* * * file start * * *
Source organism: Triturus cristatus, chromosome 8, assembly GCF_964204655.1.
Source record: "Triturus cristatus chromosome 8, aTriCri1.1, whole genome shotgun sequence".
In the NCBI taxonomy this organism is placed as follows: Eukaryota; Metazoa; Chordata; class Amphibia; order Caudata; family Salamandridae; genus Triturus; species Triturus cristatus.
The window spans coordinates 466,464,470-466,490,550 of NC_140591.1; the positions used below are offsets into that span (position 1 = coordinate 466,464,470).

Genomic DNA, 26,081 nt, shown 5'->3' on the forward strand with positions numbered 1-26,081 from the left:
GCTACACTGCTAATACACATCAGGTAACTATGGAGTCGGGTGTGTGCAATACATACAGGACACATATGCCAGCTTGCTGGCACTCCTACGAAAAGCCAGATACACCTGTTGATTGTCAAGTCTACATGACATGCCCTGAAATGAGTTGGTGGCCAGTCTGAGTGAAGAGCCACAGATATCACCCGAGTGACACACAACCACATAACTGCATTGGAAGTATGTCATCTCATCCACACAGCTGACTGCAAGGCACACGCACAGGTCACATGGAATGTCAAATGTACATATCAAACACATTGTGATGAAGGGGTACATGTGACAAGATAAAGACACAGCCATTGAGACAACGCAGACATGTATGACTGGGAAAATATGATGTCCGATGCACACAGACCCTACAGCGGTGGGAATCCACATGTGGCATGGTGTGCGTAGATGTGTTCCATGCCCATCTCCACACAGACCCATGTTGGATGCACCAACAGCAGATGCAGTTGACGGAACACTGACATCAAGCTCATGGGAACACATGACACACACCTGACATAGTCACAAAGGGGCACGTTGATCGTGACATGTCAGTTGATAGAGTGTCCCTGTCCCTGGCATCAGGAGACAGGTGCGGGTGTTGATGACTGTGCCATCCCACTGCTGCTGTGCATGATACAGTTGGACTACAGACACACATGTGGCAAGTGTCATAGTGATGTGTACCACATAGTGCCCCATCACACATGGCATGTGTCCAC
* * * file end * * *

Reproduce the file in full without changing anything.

Source organism: Triturus cristatus, chromosome 8, assembly GCF_964204655.1.
Source record: "Triturus cristatus chromosome 8, aTriCri1.1, whole genome shotgun sequence".
In the NCBI taxonomy this organism is placed as follows: Eukaryota; Metazoa; Chordata; class Amphibia; order Caudata; family Salamandridae; genus Triturus; species Triturus cristatus.
The window spans coordinates 466,464,470-466,490,550 of NC_140591.1; the positions used below are offsets into that span (position 1 = coordinate 466,464,470).

Genomic DNA, 26,081 nt, shown 5'->3' on the forward strand with positions numbered 1-26,081 from the left:
GCTACACTGCTAATACACATCAGGTAACTATGGAGTCGGGTGTGTGCAATACATACAGGACACATATGCCAGCTTGCTGGCACTCCTACGAAAAGCCAGATACACCTGTTGATTGTCAAGTCTACATGACATGCCCTGAAATGAGTTGGTGGCCAGTCTGAGTGAAGAGCCACAGATATCACCCGAGTGACACACAACCACATAACTGCATTGGAAGTATGTCATCTCATCCACACAGCTGACTGCAAGGCACACGCACAGGTCACATGGAATGTCAAATGTACATATCAAACACATTGTGATGAAGGGGTACATGTGACAAGATAAAGACACAGCCATTGAGACAACGCAGACATGTATGACTGGGAAAATATGATGTCCGATGCACACAGACCCTACAGCGGTGGGAATCCACATGTGGCATGGTGTGCGTAGATGTGTTCCATGCCCATCTCCACACAGACCCATGTTGGATGCACCAACAGCAGATGCAGTTGACGGAACACTGACATCAAGCTCATGGGAACACATGACACACACCTGACATAGTCACAAAGGGGCACGTTGATCGTGACATGTCAGTTGATAGAGTGTCCCTGTCCCTGGCATCAGGAGACAGGTGCGGGTGTTGATGACTGTGCCATCCCACTGCTGCTGTGCATGATACAGTTGGACTACAGACACACATGTGGCAAGTGTCATAGTGATGTGTACCACATAGTGCCCCATCACACATGGCATGTGTCCAC